By Zia Ur Rehman
February 9, 2018
Hundreds of people gathered at a community hall in Rexer Lane area, Lyari on Thursday for the condolence gathering for veteran journalist and political activist Siddiq Baloch, who passed away in the early hours of Tuesday at the age of 78.
Born and raised in Lyari, Siddiq was the editor-in-chief of two Quetta-based newspapers – Balochistan Express and Azadi – known for writing on the political, social and economic rights of the province. Up until the last day of his life, Siddiq, popularly known as Mama, had been writing editorials for both newspapers, according to his son Arif Baloch.
Federal Minister for Ports and Shipping Mir Hasil Bizenjo, former Balochistan chief minister Nawab Aslam Raeesani, former federal minister Prince Mohyuddin Baloch, Pakistan Peoples Party’s Karachi President Saeed Ghani and former MNA Nabeel Gabol were among the prominent personalities who visited Lyari to condole with Siddiq’s family.
Siddiq Baloch was born in 1940 in Rexer Lane locality and received his early education from there. After completing his education, he joined Daily Dawn and remained associated with the newspaper for around 29 years. In 1988, he started Sindh Express, an English daily from Karachi, but in 1990, he shut it down and started Balochistan Express instead with the aim to highlight the province’s issues to the English reading audience. A decade later, he also launched Urdu daily Azadi.
Siddiq was considered an authority on Balochistan’s issues. His newspapers faced many hardships and pushback from various governments due to his impartial editorial policies. According to Saeed Sarbazi, a member of the Karachi Press Club governing body, Siddiq was a role model for Lyari’s young journalists. “He was a humble teacher and had a vision on politics. He has left behind a legacy of objective journalism,” he told The News.
According to Ramazan Baloch, an author of two books on Lyari, Siddiq was one of the founding members of the Baloch Students Organization – a left-leaning Baloch students’ body formed in 1967 after the merging of the several student bodies, including Quetta-based Warna Waninda Gal (Youth Educational Forum).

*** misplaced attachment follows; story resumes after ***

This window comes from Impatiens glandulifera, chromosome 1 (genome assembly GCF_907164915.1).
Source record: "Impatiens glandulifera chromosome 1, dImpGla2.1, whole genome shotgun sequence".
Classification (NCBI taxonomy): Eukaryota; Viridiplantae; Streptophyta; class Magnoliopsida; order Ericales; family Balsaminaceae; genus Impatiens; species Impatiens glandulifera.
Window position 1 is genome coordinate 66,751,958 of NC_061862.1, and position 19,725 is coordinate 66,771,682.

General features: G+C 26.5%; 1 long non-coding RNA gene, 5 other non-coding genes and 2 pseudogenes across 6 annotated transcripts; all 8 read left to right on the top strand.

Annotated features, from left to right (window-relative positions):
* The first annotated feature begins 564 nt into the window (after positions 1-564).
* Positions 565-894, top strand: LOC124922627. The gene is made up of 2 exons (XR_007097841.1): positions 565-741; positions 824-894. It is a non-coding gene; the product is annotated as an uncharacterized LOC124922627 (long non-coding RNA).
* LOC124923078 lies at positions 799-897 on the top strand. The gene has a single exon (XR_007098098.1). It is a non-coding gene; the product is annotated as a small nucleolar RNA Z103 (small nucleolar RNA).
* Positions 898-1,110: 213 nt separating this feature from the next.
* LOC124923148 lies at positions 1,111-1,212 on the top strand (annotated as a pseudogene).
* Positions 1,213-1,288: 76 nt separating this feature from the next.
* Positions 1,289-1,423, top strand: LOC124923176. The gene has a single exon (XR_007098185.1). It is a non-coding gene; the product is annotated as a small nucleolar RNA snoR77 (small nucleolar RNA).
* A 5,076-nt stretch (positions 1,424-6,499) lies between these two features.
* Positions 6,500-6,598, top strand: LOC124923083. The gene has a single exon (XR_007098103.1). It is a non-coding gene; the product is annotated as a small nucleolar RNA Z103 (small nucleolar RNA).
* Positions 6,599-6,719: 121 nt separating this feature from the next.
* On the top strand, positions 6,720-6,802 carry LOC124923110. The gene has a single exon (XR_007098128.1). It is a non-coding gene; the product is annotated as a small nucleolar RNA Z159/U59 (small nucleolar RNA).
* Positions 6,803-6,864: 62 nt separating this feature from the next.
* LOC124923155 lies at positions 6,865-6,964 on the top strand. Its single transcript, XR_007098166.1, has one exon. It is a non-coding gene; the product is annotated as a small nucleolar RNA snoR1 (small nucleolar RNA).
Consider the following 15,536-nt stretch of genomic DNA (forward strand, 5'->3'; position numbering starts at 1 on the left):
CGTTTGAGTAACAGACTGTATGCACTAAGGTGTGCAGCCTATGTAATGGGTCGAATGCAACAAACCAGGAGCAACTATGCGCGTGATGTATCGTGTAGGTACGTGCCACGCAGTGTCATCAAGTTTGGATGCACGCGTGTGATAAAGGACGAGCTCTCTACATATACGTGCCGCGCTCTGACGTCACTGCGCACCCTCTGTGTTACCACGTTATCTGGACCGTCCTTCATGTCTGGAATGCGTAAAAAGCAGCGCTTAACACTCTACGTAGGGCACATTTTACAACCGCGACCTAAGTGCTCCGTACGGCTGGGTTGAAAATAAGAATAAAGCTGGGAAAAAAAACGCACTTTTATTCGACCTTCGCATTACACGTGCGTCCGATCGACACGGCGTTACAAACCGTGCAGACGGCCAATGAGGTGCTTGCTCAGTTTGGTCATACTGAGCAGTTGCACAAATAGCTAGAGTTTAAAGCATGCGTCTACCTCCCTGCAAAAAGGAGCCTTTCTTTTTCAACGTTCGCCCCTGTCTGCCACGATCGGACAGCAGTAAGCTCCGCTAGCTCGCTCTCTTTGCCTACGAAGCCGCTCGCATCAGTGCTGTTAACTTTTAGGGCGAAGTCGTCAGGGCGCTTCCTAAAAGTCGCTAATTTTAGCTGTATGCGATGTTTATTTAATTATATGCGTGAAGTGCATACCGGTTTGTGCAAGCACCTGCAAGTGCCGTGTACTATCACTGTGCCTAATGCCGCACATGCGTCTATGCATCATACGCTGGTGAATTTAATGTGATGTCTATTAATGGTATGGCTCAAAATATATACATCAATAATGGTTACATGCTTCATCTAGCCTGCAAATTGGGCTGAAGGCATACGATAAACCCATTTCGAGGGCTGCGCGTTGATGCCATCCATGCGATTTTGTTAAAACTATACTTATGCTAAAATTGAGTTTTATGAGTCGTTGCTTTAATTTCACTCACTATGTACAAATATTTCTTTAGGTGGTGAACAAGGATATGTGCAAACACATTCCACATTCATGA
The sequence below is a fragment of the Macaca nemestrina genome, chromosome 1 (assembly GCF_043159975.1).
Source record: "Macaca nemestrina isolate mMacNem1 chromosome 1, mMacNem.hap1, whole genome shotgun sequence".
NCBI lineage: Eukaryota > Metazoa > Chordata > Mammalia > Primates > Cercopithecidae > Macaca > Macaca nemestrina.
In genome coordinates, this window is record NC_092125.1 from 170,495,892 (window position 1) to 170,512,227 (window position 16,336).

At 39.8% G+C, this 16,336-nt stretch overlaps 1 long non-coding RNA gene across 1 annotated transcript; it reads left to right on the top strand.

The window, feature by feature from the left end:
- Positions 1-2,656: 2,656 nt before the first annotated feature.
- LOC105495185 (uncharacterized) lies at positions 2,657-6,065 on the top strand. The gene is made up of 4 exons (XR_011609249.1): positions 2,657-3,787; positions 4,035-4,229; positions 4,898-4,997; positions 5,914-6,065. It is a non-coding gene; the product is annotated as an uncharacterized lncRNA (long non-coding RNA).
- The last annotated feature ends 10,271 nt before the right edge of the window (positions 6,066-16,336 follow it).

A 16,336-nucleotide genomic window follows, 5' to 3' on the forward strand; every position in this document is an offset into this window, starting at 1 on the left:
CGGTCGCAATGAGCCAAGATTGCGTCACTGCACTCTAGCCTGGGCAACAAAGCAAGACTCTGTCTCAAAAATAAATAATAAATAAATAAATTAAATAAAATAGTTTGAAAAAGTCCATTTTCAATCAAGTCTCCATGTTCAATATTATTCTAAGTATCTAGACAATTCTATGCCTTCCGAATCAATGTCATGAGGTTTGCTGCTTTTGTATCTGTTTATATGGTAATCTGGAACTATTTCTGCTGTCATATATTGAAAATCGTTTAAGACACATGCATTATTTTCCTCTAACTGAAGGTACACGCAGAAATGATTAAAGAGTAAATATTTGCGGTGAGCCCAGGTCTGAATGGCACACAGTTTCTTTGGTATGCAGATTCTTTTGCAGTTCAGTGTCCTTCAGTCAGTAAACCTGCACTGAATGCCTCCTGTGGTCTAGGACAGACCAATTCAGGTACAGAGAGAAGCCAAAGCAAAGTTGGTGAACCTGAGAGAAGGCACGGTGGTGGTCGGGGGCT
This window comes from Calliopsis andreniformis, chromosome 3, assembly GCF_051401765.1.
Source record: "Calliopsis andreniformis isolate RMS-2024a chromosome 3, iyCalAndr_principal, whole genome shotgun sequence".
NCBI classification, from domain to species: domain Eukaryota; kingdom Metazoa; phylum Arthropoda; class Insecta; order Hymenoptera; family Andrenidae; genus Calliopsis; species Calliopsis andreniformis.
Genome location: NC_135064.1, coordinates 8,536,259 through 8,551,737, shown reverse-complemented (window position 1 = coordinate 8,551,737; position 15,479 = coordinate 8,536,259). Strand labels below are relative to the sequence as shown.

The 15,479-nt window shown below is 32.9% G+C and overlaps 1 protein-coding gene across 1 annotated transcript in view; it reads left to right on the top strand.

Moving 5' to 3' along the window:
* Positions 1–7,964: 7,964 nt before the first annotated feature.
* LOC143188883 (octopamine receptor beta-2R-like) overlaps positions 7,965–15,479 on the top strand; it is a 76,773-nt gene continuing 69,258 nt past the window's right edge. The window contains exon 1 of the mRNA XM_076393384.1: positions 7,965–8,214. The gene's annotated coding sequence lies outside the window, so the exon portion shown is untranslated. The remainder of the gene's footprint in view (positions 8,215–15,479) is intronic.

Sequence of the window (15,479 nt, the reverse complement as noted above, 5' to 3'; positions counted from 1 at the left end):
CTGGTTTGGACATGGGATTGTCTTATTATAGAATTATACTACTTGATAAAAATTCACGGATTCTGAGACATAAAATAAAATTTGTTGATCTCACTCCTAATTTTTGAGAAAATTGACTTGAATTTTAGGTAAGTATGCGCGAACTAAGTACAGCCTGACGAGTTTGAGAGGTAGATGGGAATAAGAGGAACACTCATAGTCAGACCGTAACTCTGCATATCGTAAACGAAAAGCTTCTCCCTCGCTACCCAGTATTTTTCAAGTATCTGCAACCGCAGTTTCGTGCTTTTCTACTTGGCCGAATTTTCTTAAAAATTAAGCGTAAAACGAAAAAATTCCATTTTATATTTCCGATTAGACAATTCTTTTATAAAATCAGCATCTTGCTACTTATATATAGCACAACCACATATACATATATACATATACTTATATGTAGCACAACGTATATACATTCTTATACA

“At that time, Karachi’s Baloch community was heavily involved in left-oriented nationalist politics and had elected nationalist figure Mir Ghous Bakhsh Bizenjo in Lyari,” Ramazan, who also attended the condolence gathering told The News.
He said that Lal Bakhsh Rind and Siddiq used to arrange rallies and visits of prominent nationalist leaders, including Mir Ghous Bakhsh Bizenjo, Nawab Khair Bakhsh Marri and Sardar Ataullah Mengal. During General Ayub Khan’s rule, Lal Bakhsh Rind and Siddiq Baloch played a key role in the campaign against the government’s plan to shift Lyari by organising rallies, forcing the government to withdraw its plans, Ramazan said.
“Personalities, like Siddiq Baloch, in fact maintained blood and natural relations of Lyari with Balochistan,” said an elderly activist. “He was a proud son of Lyari.”
After the formation of National Awami Party’s government in Balochistan, Siddiq worked as press secretary for the then governor Mir Ghous Bakhsh Bizenjo. Ultimately, he was also imprisoned along with Bizenjo, former chief minister Sardar Ataullah Mengal, Nawab Khair Bakhsh Marri and other NAP leaders in the infamous Hyderabad Conspiracy Case in the 70s. “Siddiq Baloch used to tell us that he served as press secretary of governor Balochistan for four month, and because of that, spent four years in prison,” Ramazan recalled.
After his release from prison, Siddiq rejoined journalism and remained with the field till he died. Siddiq was the author of two books ‘Balochistan: Its Politics and Economics’ (2013) and ‘A Critical Commentary on the Political Economy of Balochistan,’ (2002). He was working on a memoir ‘My Years in Journalism’ which is slated to be released soon.